The media were quick to label him 'the Japanese Tony Blair'. Within six months, however, Maehara was forced to resign over a fake e-mail forged by a party politician in an attempt to tarnish the government.

The scandal was a bitter setback for the rising star. But Maehara bit the bullet and worked hard. He forged an unlikely alliance with his rival, Kan, and rebuilt his career.

Analysts in Japan are impressed by his decisiveness and resilience. Maehara showed his quality when he was transport minister. He stood up to party strongman Ichiro Ozawa over the issue of a fuel surcharge during a financial crisis at Japan Airlines.

But it was always foreign affairs where Maehara believed his calling lay. 'I would call him a national-security conservative who explicitly sees China as a threat and is very much in favour of a strong alliance with the United States,' said Okumura, pointing out that Maehara is the only member of the DPJ who falls into that category.

Ironically, Maehara's wife, Airi, grew up in Hong Kong and speaks some Cantonese and Putonghua, according to a diplomat based in Hong Kong. They even invited a Chinese diplomat to attend their wedding in 1995.

But when it comes to foreign policy, Maehara is a dyed-in-the-wool hawk towards China. One of his stated beliefs is that Japan should rewrite its constitution, which prohibits the country from exercising the right of collective self-defence. Some in Beijing have interpreted this as a move towards Japan rearming itself.

Maehara has not been shy about telling Beijing his opinions on China. In a 2005 speech he referred to China by saying: 'We can only control the expansion of its power by acting firmly and resolutely.'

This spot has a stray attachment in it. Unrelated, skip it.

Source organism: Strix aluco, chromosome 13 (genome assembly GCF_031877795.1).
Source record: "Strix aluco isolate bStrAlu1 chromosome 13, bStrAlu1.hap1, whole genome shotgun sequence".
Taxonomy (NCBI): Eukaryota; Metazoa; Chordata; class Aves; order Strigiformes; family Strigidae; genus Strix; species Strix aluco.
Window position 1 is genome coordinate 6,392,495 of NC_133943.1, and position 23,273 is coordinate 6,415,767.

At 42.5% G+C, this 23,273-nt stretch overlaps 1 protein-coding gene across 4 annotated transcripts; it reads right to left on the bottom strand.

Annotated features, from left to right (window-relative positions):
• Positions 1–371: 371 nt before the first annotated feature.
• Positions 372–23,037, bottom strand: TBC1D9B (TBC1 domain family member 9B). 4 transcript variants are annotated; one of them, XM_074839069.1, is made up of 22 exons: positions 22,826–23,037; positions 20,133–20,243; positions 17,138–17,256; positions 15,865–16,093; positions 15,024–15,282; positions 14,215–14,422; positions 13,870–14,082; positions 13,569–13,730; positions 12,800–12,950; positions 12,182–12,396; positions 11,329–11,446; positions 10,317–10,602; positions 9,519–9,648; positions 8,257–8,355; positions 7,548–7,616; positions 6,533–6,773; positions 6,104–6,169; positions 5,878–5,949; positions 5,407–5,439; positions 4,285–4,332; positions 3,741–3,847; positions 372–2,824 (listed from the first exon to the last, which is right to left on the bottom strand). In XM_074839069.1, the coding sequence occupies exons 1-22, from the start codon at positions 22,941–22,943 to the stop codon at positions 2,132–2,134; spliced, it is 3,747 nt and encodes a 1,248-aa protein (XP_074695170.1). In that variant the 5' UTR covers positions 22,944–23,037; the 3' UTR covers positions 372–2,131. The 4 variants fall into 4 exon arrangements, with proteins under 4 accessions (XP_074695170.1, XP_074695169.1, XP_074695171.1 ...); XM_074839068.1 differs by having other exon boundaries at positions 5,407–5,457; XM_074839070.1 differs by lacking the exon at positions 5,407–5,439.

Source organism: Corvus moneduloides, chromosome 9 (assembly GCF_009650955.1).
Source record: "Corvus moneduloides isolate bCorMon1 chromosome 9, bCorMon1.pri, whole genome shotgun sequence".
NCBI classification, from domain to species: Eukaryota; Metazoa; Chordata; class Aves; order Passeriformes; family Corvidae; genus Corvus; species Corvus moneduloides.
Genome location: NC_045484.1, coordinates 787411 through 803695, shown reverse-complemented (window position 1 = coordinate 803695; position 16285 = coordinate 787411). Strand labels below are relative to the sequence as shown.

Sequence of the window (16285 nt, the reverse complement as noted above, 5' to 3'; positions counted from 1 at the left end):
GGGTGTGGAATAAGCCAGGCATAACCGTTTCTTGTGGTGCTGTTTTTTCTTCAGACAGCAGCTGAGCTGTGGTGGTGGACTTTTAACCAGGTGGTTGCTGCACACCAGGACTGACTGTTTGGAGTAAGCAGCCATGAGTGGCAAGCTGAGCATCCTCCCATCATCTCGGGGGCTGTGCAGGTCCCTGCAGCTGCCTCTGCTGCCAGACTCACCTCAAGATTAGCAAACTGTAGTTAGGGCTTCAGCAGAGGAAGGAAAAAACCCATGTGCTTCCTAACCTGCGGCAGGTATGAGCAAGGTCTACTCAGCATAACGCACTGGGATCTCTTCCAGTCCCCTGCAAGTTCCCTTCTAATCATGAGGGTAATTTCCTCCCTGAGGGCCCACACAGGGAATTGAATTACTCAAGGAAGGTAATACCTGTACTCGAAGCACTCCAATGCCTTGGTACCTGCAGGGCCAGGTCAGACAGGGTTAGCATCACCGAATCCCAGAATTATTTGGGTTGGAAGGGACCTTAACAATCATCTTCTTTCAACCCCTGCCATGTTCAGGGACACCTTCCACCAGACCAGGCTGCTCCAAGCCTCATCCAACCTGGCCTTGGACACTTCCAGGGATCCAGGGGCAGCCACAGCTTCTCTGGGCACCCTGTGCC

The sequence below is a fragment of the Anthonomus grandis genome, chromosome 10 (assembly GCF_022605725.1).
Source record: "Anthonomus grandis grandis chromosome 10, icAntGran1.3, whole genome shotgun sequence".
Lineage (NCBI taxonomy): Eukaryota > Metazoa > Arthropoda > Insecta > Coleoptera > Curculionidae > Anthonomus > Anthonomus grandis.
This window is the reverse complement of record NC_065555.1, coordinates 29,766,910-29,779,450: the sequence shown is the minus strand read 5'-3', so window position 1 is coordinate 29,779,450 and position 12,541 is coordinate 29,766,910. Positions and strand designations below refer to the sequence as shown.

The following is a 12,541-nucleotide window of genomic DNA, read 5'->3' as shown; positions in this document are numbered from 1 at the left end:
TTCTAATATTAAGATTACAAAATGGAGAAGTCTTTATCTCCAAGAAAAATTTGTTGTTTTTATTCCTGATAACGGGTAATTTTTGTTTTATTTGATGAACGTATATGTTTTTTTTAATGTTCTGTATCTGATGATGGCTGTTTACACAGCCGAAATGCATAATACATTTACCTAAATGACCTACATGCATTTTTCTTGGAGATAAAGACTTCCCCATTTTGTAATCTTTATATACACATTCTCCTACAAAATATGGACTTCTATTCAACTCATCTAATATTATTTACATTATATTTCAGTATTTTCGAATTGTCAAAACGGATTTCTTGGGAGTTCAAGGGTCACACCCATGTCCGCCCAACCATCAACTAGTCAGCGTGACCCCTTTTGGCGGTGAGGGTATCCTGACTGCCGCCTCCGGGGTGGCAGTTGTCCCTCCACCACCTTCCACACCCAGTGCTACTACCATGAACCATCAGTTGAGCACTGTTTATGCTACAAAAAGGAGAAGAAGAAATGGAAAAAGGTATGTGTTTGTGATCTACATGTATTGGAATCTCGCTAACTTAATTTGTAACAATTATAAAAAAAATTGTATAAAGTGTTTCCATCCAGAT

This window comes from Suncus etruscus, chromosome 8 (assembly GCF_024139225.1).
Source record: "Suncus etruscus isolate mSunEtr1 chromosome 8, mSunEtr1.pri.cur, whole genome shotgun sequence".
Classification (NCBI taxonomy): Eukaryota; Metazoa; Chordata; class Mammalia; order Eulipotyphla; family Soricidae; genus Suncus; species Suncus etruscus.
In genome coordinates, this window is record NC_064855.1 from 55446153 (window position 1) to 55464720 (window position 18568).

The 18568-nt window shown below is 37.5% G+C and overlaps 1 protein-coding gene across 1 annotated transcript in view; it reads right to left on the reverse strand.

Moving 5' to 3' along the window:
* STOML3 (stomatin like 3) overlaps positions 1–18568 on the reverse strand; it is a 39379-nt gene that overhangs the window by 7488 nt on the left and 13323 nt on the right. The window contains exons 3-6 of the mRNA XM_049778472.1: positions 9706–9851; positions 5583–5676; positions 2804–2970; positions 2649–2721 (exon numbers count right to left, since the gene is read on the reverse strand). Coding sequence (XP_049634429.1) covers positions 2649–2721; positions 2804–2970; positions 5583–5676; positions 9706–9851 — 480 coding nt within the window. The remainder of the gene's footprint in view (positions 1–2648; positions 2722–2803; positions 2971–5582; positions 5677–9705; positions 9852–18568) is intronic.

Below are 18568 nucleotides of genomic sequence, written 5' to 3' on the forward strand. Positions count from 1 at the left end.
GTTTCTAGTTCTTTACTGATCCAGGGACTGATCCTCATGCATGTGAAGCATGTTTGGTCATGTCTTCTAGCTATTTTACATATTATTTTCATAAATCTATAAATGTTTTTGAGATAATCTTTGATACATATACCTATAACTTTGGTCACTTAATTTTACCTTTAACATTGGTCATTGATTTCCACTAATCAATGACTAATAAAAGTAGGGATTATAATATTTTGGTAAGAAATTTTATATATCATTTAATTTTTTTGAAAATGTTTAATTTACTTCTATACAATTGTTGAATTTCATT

He subsequently described China's growing military strength as 'a threat', saying relations with Beijing would be the biggest test of Japan's diplomatic mettle.

Just days into his new job, Maehara has shown no indication that his stance is softening. 'There are no territorial issues of any kind in the East China Sea,' he said shortly before inspecting the two coastguard patrol vessels involved in the collision incident. 'We should take a rigid and resolute response to any threat to Japan's sovereignty.'

Even after Japanese prosecutors released the Chinese captain - and as Beijing demanded an apology and compensation from Tokyo - Maehara indicated that he did not agree with the decision. On the sidelines of a UN session in New York, he said Japan would 'resolutely deal with' incidents in future.

Yet there are some who question his resolution in dealing with North Korea, and one academic has accused him of 'appeasing' Pyongyang.

'His stance against the Chinese Communist Party at the moment seems to be firm and reliable, but his attitude towards North Korea has been a problem in the past,' said Yoichi Shimada, a professor of international relations at Fukui Prefectural University.

Shimada said Maehara criticised then prime minister Shinzo Abe for refusing to provide Pyongyang with fuel oil in return for halting operations at its nuclear facilities. 'He sees himself as a specialist in the field of national security and he seems to believe that the North Korean nuclear issue can be resolved through dialogue and quid pro quo,' Shimada said. 'And that is quite wrong. Appeasement will never work with Pyongyang.'

Whether Maehara will take a sterner line with North Korea in the months ahead remains to be seen. But he will hope to avoid another confrontation with that regime while he struggles to deal with differences of opinion on Japan's two most important international relationships.

But if he gets it right - given the revolving-door nature of Japanese politics - it is very likely that he might make the step up to prime minister when Kan decides the time is right to step down.

Additional reporting by staff reporters